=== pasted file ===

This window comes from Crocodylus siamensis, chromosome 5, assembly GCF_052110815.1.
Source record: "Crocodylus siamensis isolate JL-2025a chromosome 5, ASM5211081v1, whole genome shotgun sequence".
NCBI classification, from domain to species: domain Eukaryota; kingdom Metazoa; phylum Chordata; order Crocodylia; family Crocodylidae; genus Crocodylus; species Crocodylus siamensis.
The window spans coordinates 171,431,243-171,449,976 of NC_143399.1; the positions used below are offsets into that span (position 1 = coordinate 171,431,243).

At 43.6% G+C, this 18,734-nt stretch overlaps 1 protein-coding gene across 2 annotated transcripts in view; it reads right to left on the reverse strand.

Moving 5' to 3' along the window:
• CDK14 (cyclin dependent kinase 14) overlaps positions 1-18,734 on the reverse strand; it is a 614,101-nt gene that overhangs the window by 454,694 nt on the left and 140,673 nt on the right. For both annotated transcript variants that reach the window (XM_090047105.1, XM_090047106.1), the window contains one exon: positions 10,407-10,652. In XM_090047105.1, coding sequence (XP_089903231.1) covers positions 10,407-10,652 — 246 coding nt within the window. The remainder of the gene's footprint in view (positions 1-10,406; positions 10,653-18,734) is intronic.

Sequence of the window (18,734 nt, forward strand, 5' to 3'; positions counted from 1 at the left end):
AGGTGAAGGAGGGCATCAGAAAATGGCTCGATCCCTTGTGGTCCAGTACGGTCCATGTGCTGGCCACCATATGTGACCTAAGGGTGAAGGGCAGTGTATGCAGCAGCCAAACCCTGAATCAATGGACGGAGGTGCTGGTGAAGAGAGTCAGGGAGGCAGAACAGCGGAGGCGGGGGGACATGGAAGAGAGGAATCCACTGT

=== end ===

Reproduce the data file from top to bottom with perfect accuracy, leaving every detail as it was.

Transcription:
This window comes from Crocodylus siamensis, chromosome 5, assembly GCF_052110815.1.
Source record: "Crocodylus siamensis isolate JL-2025a chromosome 5, ASM5211081v1, whole genome shotgun sequence".
NCBI classification, from domain to species: domain Eukaryota; kingdom Metazoa; phylum Chordata; order Crocodylia; family Crocodylidae; genus Crocodylus; species Crocodylus siamensis.
The window spans coordinates 171,431,243-171,449,976 of NC_143399.1; the positions used below are offsets into that span (position 1 = coordinate 171,431,243).

At 43.6% G+C, this 18,734-nt stretch overlaps 1 protein-coding gene across 2 annotated transcripts in view; it reads right to left on the reverse strand.

Moving 5' to 3' along the window:
• CDK14 (cyclin dependent kinase 14) overlaps positions 1-18,734 on the reverse strand; it is a 614,101-nt gene that overhangs the window by 454,694 nt on the left and 140,673 nt on the right. For both annotated transcript variants that reach the window (XM_090047105.1, XM_090047106.1), the window contains one exon: positions 10,407-10,652. In XM_090047105.1, coding sequence (XP_089903231.1) covers positions 10,407-10,652 — 246 coding nt within the window. The remainder of the gene's footprint in view (positions 1-10,406; positions 10,653-18,734) is intronic.

Sequence of the window (18,734 nt, forward strand, 5' to 3'; positions counted from 1 at the left end):
AGGTGAAGGAGGGCATCAGAAAATGGCTCGATCCCTTGTGGTCCAGTACGGTCCATGTGCTGGCCACCATATGTGACCTAAGGGTGAAGGGCAGTGTATGCAGCAGCCAAACCCTGAATCAATGGACGGAGGTGCTGGTGAAGAGAGTCAGGGAGGCAGAACAGCGGAGGCGGGGGGACATGGAAGAGAGGAATCCACTGT